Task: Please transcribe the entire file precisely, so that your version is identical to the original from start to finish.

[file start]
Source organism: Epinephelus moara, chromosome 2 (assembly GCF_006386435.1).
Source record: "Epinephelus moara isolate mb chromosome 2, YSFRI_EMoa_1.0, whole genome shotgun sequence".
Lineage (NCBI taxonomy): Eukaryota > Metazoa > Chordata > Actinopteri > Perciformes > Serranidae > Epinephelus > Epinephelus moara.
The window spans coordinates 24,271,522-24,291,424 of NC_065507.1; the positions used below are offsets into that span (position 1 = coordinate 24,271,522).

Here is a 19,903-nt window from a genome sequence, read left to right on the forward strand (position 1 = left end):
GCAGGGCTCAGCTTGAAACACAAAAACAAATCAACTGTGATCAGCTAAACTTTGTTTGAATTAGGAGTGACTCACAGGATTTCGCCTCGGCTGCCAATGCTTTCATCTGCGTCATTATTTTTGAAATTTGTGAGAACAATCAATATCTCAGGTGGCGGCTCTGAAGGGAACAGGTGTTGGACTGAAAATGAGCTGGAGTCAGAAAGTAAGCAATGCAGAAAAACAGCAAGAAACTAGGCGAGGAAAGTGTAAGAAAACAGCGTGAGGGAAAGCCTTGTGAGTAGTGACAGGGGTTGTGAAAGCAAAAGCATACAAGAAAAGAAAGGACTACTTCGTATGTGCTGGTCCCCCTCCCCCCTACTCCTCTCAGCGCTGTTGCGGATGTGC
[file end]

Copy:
Source organism: Epinephelus moara, chromosome 2 (assembly GCF_006386435.1).
Source record: "Epinephelus moara isolate mb chromosome 2, YSFRI_EMoa_1.0, whole genome shotgun sequence".
Lineage (NCBI taxonomy): Eukaryota > Metazoa > Chordata > Actinopteri > Perciformes > Serranidae > Epinephelus > Epinephelus moara.
The window spans coordinates 24,271,522-24,291,424 of NC_065507.1; the positions used below are offsets into that span (position 1 = coordinate 24,271,522).

Here is a 19,903-nt window from a genome sequence, read left to right on the forward strand (position 1 = left end):
GCAGGGCTCAGCTTGAAACACAAAAACAAATCAACTGTGATCAGCTAAACTTTGTTTGAATTAGGAGTGACTCACAGGATTTCGCCTCGGCTGCCAATGCTTTCATCTGCGTCATTATTTTTGAAATTTGTGAGAACAATCAATATCTCAGGTGGCGGCTCTGAAGGGAACAGGTGTTGGACTGAAAATGAGCTGGAGTCAGAAAGTAAGCAATGCAGAAAAACAGCAAGAAACTAGGCGAGGAAAGTGTAAGAAAACAGCGTGAGGGAAAGCCTTGTGAGTAGTGACAGGGGTTGTGAAAGCAAAAGCATACAAGAAAAGAAAGGACTACTTCGTATGTGCTGGTCCCCCTCCCCCCTACTCCTCTCAGCGCTGTTGCGGATGTGC